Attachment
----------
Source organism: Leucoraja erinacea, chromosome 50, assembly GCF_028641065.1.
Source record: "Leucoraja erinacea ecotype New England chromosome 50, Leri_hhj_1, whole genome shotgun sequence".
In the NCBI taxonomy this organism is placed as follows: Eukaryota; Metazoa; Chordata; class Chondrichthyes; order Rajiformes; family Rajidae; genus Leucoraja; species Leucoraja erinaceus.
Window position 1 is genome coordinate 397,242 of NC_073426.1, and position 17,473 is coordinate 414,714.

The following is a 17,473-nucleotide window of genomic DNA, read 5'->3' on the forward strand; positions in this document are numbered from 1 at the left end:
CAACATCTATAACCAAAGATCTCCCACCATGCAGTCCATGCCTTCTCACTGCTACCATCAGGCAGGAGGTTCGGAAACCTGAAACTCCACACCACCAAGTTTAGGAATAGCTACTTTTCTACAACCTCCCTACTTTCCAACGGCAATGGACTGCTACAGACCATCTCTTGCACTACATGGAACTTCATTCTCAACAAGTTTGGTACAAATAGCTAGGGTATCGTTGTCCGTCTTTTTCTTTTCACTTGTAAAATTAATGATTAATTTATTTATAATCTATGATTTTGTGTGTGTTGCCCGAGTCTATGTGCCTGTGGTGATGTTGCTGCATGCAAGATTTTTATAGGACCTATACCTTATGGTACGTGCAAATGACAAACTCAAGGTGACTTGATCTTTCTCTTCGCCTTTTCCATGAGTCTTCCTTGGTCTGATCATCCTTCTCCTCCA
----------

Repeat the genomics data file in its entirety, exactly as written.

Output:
Source organism: Leucoraja erinacea, chromosome 50, assembly GCF_028641065.1.
Source record: "Leucoraja erinacea ecotype New England chromosome 50, Leri_hhj_1, whole genome shotgun sequence".
In the NCBI taxonomy this organism is placed as follows: Eukaryota; Metazoa; Chordata; class Chondrichthyes; order Rajiformes; family Rajidae; genus Leucoraja; species Leucoraja erinaceus.
Window position 1 is genome coordinate 397,242 of NC_073426.1, and position 17,473 is coordinate 414,714.

The following is a 17,473-nucleotide window of genomic DNA, read 5'->3' on the forward strand; positions in this document are numbered from 1 at the left end:
CAACATCTATAACCAAAGATCTCCCACCATGCAGTCCATGCCTTCTCACTGCTACCATCAGGCAGGAGGTTCGGAAACCTGAAACTCCACACCACCAAGTTTAGGAATAGCTACTTTTCTACAACCTCCCTACTTTCCAACGGCAATGGACTGCTACAGACCATCTCTTGCACTACATGGAACTTCATTCTCAACAAGTTTGGTACAAATAGCTAGGGTATCGTTGTCCGTCTTTTTCTTTTCACTTGTAAAATTAATGATTAATTTATTTATAATCTATGATTTTGTGTGTGTTGCCCGAGTCTATGTGCCTGTGGTGATGTTGCTGCATGCAAGATTTTTATAGGACCTATACCTTATGGTACGTGCAAATGACAAACTCAAGGTGACTTGATCTTTCTCTTCGCCTTTTCCATGAGTCTTCCTTGGTCTGATCATCCTTCTCCTCCA